Genesis 35:1-7 Repentance is the beginning of God’s kingdom within

Genesis 35:1-7  Repentance is the beginning of God’s kingdom within

Then God said to Jacob, “Arise, go up to Bethel and live there, and make an altar there to God, who appeared to you when you fled from your brother Esau.” 2 So Jacob said to his household and to all who were with him, “Put away the foreign gods which are among you, and purify yourselves and change your garments; 3 and let us arise and go up to Bethel, and I will make an altar there to God, who answered me in the day of my distress and has been with me wherever I have gone.” 4 So they gave to Jacob all the foreign gods which they had and the rings which were in their ears, and Jacob hid them under the oak which was near Shechem.
5 As they journeyed, there was a great terror upon the cities which were around them, and they did not pursue the sons of Jacob. 6 So Jacob came to Luz (that is, Bethel), which is in the land of Canaan, he and all the people who were with him. 7 He built an altar there, and called the place El-bethel, because there God had revealed Himself to him when he fled from his brother. 


Jacob, upon crossing the Jordan river, the threshold of the Promised Land, did not proceed to Bethel as originally planned. For his soul was attracted to the prospects of earthly honour and riches that Shechem has to offer. Consequently, they encountered a series of unfortunate events that robbed Israel of its chastity and honour. A divine decree prompted Jacob to examine his conscience and purify himself before God. Jacob and his household wasted no time and repented by disposing their idols. Their departure from the city of Shechem saw the protection of the angels as the cities rose to avenge the massacre of the townsmen. Today’s devotion teaches us the importance of self-examination and repentance. Without which, there can be no regeneration leading to eternal salvation.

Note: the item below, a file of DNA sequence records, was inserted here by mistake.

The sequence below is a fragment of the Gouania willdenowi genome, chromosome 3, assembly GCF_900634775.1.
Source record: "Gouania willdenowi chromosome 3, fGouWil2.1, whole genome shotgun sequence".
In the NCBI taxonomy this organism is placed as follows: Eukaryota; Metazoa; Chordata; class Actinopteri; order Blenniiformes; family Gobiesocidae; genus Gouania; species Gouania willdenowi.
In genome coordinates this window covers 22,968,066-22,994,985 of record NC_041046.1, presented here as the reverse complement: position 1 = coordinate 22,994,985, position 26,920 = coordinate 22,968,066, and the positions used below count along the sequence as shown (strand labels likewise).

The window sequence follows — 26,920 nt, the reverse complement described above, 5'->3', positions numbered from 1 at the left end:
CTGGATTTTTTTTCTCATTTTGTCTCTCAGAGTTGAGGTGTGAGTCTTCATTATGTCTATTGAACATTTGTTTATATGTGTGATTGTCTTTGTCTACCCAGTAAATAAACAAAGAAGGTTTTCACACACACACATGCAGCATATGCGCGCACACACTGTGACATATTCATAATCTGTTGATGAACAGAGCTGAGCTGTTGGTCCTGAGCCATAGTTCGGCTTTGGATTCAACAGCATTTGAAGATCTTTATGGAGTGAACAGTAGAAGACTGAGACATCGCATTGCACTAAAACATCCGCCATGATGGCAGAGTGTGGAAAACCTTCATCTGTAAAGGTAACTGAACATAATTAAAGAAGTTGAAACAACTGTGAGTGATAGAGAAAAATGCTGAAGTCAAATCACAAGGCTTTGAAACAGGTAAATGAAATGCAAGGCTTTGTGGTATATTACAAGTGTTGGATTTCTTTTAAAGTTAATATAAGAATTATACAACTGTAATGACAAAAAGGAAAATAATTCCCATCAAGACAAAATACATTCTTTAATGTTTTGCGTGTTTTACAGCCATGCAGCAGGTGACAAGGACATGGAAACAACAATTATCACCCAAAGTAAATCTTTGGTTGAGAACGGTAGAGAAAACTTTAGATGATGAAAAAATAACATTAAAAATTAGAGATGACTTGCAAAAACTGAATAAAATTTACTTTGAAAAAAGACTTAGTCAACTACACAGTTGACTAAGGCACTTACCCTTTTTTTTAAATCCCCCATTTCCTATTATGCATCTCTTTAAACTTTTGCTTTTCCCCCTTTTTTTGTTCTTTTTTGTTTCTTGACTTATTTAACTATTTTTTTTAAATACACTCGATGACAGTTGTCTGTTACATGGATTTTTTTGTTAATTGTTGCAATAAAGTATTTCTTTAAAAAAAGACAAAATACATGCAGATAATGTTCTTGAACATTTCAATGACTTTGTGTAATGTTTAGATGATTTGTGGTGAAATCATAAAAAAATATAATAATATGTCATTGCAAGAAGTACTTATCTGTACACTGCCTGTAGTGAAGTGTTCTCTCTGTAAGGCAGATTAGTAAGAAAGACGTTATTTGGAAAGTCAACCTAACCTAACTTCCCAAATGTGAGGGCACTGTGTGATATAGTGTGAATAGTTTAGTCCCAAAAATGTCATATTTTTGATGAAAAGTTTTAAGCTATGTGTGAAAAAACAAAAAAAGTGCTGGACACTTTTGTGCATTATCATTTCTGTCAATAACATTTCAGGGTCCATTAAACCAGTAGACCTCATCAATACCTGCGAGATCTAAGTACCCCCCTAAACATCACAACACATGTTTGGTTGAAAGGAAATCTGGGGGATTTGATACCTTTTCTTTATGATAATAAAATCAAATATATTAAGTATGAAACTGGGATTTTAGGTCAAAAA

Arise, go up to Bethel and live there, and make an altar there to God.

The command to depart for Bethel came at the back of the tragic massacre. Jacob was explicitly instructed to make Bethel the dwelling place and to establish worship of God in the land. The verbiage of the decree carried a reminder of God’s mercy at a time of great distress: when you fled from your brother Esau.

Put away the foreign gods which are among you, and purify yourselves and change your garments.

Jacob’s subsequent act of purifying his household did not appear to come directly from God’s expressed instructions. But it is appropriate and reflects Jacob’s contrition and spiritual awakening. Notice the urgency of Jacob’s call: Put away the foreign gods…, purify yourselves and change your garments…, lets arise and go…, I will make an altar there to God. “Change your garments” connotes the act of purifying themselves from the stains of idolatry and bloodshed. Jacob’s words: who answered me in the day of my distress and has been with me wherever I have gone, testifies to his profound faith and gratitude towards God.

Jacob’s instructions were met with prompt obedience when the household gave to Jacob all the foreign gods which they had and the rings which were in their ears. The worship of foreign gods or idols were prevalent during the time of the patriarchs. The Old Testament contains many references of idols made to Baal, Ashtoreth, Asherah, Chemosh and Molech. The worship of foreign gods is forbidden in the community of God. However, it is not surprising that the household of Jacob got their first cleansing here prior to entering Bethel. The rings are associated with idolatryand they are summarily disposed off under the sacred oak trees.

As they journeyed, there was a great terror upon the cities which were around them.